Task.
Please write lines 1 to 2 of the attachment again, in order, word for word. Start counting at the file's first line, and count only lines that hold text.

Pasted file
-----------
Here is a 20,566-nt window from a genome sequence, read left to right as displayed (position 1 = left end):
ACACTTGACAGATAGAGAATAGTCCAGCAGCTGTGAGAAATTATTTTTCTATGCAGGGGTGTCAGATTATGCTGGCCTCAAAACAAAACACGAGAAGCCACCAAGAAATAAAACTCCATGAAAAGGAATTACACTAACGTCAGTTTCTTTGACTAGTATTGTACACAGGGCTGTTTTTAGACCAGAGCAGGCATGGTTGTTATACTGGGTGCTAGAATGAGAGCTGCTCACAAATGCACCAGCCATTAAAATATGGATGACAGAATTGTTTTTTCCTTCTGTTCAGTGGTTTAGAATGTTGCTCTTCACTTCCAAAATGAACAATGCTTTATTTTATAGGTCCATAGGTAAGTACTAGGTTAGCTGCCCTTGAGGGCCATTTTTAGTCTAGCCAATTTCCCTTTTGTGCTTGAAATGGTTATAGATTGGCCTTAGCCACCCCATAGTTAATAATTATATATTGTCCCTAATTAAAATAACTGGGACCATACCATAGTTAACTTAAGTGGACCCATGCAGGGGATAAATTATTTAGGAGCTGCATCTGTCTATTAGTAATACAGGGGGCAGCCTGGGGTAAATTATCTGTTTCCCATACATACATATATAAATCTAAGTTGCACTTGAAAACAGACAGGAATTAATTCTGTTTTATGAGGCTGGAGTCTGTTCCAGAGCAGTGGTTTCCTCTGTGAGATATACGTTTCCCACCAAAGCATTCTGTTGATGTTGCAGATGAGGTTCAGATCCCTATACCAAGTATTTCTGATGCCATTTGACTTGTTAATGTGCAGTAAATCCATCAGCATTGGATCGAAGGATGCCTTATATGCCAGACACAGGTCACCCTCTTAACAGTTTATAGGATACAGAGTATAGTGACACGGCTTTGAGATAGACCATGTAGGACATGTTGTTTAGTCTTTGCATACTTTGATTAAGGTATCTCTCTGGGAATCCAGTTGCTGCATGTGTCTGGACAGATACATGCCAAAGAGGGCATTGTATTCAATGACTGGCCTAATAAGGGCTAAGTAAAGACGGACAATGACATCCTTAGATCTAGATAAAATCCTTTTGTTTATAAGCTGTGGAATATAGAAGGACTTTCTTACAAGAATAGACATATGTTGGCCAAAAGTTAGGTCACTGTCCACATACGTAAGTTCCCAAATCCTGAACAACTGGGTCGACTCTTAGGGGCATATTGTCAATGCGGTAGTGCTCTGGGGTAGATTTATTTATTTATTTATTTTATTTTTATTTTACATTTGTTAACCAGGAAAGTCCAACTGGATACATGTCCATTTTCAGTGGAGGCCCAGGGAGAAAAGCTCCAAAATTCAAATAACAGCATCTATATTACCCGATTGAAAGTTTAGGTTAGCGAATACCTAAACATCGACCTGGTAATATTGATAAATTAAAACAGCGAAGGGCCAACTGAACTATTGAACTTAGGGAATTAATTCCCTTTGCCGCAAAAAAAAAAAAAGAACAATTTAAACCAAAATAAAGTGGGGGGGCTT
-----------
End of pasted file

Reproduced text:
Here is a 20,566-nt window from a genome sequence, read left to right as displayed (position 1 = left end):
ACACTTGACAGATAGAGAATAGTCCAGCAGCTGTGAGAAATTATTTTTCTATGCAGGGGTGTCAGATTATGCTGGCCTCAAAACAAAACACGAGAAGCCACCAAGAAATAAAACTCCATGAAAAGGAATTACACTAACGTCAGTTTCTTTGACTAGTATTGTACACAGGGCTGTTTTTAGACCAGAGCAGGCATGGTTGTTATACTGGGTGCTAGAATGAGAGCTGCTCACAAATGCACCAGCCATTAAAATATGGATGACAGAATTGTTTTTTCCTTCTGTTCAGTGGTTTAGAATGTTGCTCTTCACTTCCAAAATGAACAATGCTTTATTTTATAGGTCCATAGGTAAGTACTAGGTTAGCTGCCCTTGAGGGCCATTTTTAGTCTAGCCAATTTCCCTTTTGTGCTTGAAATGGTTATAGATTGGCCTTAGCCACCCCATAGTTAATAATTATATATTGTCCCTAATTAAAATAACTGGGACCATACCATAGTTAACTTAAGTGGACCCATGCAGGGGATAAATTATTTAGGAGCTGCATCTGTCTATTAGTAATACAGGGGGCAGCCTGGGGTAAATTATCTGTTTCCCATACATACATATATAAATCTAAGTTGCACTTGAAAACAGACAGGAATTAATTCTGTTTTATGAGGCTGGAGTCTGTTCCAGAGCAGTGGTTTCCTCTGTGAGATATACGTTTCCCACCAAAGCATTCTGTTGATGTTGCAGATGAGGTTCAGATCCCTATACCAAGTATTTCTGATGCCATTTGACTTGTTAATGTGCAGTAAATCCATCAGCATTGGATCGAAGGATGCCTTATATGCCAGACACAGGTCACCCTCTTAACAGTTTATAGGATACAGAGTATAGTGACACGGCTTTGAGATAGACCATGTAGGACATGTTGTTTAGTCTTTGCATACTTTGATTAAGGTATCTCTCTGGGAATCCAGTTGCTGCATGTGTCTGGACAGATACATGCCAAAGAGGGCATTGTATTCAATGACTGGCCTAATAAGGGCTAAGTAAAGACGGACAATGACATCCTTAGATCTAGATAAAATCCTTTTGTTTATAAGCTGTGGAATATAGAAGGACTTTCTTACAAGAATAGACATATGTTGGCCAAAAGTTAGGTCACTGTCCACATACGTAAGTTCCCAAATCCTGAACAACTGGGTCGACTCTTAGGGGCATATTGTCAATGCGGTAGTGCTCTGGGGTAGATTTATTTATTTATTTATTTTATTTTTATTTTACATTTGTTAACCAGGAAAGTCCAACTGGATACATGTCCATTTTCAGTGGAGGCCCAGGGAGAAAAGCTCCAAAATTCAAATAACAGCATCTATATTACCCGATTGAAAGTTTAGGTTAGCGAATACCTAAACATCGACCTGGTAATATTGATAAATTAAAACAGCGAAGGGCCAACTGAACTATTGAACTTAGGGAATTAATTCCCTTTGCCGCAAAAAAAAAAAAAGAACAATTTAAACCAAAATAAAGTGGGGGGGCTT